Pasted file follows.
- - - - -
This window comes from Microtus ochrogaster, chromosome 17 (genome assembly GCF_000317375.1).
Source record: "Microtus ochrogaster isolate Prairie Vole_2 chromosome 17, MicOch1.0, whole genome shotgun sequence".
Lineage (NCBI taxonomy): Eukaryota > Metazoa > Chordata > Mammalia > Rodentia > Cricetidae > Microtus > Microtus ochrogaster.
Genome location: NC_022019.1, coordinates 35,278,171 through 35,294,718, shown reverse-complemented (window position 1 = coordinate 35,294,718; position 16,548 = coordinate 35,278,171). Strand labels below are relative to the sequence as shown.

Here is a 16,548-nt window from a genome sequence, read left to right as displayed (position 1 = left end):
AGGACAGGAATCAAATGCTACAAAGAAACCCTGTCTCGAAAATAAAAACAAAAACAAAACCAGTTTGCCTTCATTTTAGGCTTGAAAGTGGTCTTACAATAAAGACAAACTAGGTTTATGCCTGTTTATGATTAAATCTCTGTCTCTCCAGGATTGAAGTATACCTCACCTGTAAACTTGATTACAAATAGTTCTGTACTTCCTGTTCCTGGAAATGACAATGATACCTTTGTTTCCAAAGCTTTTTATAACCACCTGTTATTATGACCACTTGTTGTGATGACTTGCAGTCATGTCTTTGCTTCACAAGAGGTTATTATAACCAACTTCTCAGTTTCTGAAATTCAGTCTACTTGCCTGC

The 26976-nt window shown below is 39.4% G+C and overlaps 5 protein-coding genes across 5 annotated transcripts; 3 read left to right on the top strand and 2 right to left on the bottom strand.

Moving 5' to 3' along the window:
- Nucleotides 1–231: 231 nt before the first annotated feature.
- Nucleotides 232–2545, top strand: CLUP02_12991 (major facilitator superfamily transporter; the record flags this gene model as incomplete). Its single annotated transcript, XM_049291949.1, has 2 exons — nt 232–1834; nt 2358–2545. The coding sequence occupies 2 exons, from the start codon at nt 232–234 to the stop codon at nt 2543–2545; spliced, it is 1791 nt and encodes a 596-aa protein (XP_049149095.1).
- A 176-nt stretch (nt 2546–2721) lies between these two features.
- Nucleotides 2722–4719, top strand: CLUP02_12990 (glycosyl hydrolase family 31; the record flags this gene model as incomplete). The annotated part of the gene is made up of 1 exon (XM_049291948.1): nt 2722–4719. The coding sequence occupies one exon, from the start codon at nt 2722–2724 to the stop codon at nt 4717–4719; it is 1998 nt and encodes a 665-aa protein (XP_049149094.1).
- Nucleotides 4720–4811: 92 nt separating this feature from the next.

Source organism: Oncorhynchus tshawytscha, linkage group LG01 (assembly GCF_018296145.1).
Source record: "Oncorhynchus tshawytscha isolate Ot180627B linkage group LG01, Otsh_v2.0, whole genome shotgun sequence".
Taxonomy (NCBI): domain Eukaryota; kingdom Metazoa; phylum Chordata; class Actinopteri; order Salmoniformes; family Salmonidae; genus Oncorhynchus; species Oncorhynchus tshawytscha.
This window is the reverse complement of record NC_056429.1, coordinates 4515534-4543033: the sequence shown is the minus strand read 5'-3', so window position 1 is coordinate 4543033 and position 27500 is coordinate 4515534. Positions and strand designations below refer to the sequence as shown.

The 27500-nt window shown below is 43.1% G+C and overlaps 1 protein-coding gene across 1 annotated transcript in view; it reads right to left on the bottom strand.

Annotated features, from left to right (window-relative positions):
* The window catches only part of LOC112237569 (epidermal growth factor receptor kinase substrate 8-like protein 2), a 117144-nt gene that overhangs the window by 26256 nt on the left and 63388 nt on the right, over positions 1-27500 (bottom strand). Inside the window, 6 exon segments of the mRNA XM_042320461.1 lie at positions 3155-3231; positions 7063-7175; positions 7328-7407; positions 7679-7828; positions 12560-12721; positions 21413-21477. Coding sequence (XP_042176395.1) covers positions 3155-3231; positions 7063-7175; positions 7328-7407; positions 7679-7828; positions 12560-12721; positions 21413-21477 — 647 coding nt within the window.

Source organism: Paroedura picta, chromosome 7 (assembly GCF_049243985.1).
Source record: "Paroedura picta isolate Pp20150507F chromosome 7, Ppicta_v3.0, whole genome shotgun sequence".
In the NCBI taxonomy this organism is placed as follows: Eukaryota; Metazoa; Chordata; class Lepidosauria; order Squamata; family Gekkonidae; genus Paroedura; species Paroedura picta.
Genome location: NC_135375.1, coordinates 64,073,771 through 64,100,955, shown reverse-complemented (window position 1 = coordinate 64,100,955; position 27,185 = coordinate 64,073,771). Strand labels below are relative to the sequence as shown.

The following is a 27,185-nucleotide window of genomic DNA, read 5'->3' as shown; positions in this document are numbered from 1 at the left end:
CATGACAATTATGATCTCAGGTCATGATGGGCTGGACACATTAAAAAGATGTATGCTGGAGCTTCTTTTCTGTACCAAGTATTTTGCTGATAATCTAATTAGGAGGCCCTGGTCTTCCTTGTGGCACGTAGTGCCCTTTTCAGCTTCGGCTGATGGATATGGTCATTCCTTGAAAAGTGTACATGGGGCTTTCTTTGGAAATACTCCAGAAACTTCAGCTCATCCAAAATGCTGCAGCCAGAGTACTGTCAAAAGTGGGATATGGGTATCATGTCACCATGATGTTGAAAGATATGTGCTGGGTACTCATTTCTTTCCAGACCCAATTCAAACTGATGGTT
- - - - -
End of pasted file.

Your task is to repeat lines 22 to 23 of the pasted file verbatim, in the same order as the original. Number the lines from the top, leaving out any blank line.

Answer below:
Source record: "Paroedura picta isolate Pp20150507F chromosome 7, Ppicta_v3.0, whole genome shotgun sequence".
In the NCBI taxonomy this organism is placed as follows: Eukaryota; Metazoa; Chordata; class Lepidosauria; order Squamata; family Gekkonidae; genus Paroedura; species Paroedura picta.